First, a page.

San Francisco, CA 1:52p.m. 
San Jose, CA 1:54  p.m. 
Santa Fe, NM 3:27 p.m.   
Seattle, WA 1:35  p.m. 
Springfield, IL 4:39 p.m. 
St. Louis, MO 4:41  p.m.  
Tallahassee, FL 6:09 p.m. 
Topeka, KS 4:34 p.m. 
Washington, DC 5:52  p.m.  


Eclipse times derived from:  “Eclipses During 2014,” F. Espenak, Observers Handbook: 2014, Royal Astronomical Society of Canada. 

2014 Orionid Meteor Shower Peaks Tonight: Watch Live

Orionid meteor captured by a NASA all sky meteor camera.
Image Credit: NASA/MSFC/MEO


CAPE CANAVERAL, Florida --   The 2014 Orionid Meteor Shower peaks overnight tonight and into the early morning of Tuesday, October 21, 2014.   Autumn's best meteor shower promises to be more spectacular than previous years thanks to dark skies from a New Moon that occurs on October 23.     


NASA will stream a live broadcast of the Orionid meteor shower online beginning tonight at 10 p.m. EDT for meteor watchers experiencing bad weather or light-polluted night skies.  The broadcast is located at the bottom of this article.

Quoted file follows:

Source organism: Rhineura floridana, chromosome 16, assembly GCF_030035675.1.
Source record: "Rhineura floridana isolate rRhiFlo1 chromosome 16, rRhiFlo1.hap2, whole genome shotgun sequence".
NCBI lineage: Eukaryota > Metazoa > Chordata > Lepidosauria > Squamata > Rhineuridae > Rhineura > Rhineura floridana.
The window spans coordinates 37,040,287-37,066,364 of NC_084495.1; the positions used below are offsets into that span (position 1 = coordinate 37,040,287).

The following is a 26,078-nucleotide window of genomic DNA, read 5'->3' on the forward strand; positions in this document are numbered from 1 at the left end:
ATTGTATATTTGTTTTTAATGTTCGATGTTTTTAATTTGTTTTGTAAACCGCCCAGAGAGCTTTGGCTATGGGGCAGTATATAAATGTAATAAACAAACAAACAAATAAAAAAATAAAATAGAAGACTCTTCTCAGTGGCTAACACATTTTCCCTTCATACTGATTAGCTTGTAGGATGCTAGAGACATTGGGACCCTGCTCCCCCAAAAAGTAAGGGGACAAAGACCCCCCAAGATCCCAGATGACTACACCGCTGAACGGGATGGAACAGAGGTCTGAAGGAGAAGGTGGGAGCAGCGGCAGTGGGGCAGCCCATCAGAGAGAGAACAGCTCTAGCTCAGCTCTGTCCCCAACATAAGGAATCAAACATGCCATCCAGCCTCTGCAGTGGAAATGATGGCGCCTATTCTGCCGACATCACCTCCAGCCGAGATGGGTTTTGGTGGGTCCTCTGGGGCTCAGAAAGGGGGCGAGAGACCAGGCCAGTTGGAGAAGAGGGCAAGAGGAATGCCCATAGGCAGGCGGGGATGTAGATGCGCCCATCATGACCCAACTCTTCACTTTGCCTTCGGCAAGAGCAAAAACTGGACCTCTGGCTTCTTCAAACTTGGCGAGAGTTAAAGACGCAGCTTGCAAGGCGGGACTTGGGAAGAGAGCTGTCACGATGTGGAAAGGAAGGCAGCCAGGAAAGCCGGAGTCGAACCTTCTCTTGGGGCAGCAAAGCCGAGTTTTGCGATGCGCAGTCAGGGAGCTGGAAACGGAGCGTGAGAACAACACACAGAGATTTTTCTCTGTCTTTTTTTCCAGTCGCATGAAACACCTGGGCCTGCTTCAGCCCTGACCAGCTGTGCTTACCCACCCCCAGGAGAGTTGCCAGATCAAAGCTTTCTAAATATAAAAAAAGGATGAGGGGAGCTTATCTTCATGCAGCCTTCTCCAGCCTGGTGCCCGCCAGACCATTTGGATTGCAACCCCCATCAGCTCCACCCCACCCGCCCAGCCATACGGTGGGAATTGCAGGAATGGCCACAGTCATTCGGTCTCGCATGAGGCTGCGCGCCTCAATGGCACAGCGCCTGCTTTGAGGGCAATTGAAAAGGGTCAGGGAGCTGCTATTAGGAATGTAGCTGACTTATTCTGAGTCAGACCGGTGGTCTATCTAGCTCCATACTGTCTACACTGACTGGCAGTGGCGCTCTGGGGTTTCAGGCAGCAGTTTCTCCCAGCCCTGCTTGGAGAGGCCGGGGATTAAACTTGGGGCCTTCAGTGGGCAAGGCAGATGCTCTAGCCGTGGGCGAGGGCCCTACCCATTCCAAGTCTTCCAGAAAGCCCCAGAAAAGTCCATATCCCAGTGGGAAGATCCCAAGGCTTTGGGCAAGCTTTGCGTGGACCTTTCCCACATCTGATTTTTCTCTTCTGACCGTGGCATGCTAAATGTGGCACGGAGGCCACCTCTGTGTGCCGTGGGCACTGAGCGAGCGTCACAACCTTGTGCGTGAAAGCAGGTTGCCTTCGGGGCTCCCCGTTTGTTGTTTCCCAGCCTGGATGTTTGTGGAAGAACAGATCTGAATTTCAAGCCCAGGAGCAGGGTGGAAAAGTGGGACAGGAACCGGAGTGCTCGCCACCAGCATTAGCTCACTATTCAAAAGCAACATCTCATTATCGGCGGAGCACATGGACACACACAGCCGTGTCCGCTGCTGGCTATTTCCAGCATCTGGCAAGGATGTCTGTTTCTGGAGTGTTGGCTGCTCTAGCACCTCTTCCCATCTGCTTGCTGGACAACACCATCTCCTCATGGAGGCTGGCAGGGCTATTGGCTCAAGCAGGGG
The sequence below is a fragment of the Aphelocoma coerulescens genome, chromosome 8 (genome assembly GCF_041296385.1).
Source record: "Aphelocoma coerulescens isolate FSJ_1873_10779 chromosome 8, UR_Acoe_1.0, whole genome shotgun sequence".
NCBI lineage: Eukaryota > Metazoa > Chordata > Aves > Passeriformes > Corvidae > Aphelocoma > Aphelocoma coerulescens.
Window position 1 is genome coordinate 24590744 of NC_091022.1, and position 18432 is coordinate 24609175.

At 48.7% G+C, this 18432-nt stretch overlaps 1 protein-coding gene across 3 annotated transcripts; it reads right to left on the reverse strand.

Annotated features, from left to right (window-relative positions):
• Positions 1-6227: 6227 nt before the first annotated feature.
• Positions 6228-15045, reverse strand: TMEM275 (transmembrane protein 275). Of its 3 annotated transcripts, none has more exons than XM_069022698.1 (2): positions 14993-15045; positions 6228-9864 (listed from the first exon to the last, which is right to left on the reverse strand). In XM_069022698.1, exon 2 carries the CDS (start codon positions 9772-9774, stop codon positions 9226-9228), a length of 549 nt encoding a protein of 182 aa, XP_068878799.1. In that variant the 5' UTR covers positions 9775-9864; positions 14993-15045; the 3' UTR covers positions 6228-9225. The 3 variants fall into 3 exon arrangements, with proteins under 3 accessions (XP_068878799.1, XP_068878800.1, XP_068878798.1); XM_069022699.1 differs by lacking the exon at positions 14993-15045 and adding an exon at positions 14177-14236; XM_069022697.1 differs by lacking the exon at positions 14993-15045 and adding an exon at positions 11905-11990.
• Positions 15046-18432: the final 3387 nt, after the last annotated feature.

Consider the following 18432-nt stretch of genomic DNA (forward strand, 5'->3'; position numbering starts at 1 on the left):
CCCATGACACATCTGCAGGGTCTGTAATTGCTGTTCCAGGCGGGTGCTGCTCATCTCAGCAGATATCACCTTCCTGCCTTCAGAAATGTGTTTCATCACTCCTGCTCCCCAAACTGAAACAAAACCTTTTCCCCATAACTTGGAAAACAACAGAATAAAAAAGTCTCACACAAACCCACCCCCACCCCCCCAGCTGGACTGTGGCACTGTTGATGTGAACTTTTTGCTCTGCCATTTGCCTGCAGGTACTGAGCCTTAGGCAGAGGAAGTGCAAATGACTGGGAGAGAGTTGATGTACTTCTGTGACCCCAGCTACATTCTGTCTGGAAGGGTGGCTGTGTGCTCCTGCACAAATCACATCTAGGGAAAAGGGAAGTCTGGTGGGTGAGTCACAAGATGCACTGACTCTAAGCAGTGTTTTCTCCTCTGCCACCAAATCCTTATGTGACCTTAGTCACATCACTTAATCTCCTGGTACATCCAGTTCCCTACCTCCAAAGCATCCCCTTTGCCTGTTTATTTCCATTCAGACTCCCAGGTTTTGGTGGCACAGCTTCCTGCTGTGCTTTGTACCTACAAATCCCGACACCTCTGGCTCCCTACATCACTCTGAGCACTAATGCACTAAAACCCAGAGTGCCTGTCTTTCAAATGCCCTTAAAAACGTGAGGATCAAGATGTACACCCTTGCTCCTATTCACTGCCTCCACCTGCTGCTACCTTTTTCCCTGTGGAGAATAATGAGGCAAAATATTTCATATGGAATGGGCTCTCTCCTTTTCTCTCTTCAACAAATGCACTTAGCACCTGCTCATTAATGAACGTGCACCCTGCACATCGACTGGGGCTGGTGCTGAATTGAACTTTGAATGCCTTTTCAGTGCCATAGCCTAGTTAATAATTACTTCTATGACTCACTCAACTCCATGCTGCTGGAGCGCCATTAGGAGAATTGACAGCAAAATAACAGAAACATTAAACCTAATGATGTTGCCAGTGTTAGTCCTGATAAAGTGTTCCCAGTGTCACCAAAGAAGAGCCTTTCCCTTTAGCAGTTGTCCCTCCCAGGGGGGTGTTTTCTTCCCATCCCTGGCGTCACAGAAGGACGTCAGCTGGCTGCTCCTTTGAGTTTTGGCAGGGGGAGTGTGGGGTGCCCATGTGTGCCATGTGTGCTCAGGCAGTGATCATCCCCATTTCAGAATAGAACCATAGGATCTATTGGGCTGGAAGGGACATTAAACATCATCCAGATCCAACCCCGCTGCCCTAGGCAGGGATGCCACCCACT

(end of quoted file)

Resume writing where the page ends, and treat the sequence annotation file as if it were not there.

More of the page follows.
When is the best time to watch tonight's meteor shower?


The best time to watch this October meteor shower is one to two hours before sunrise.   


 
What are the best dates to watch the Orionid meteor shower in October 2014?


Dark night skies are best for watching meteors, so the Moon plays an important role as to which dates are best for meteor shower viewing.  The Moon will decrease in brightness every night until a New Moon occurs on October 23, 2014.  After the New Moon, the moonrise will not occur until after sunrise from the 24th through the 28th.  So the darkest predawn mornings closest to the meteor shower's peak are October 21-24, 2014.


"We expect to see about 20 meteors per hour when the shower peaks on Tuesday morning, Oct 21st," says Bill Cooke, the head of NASA's Meteoroid Environment Office.  "With no Moon to spoil the show, observing conditions should be ideal." 



Where to look for the 2014 Orionid Meteor Shower tonight:

Orion Constellation.  Image Credit: NASA
Find Orion's noticeable three-star belt in the night sky, then follow his raised arm to his elbow to see the origination point of the Orionids (see image above).  Orion will be almost straight above the viewer's head 1 to 2 hours before sunrise.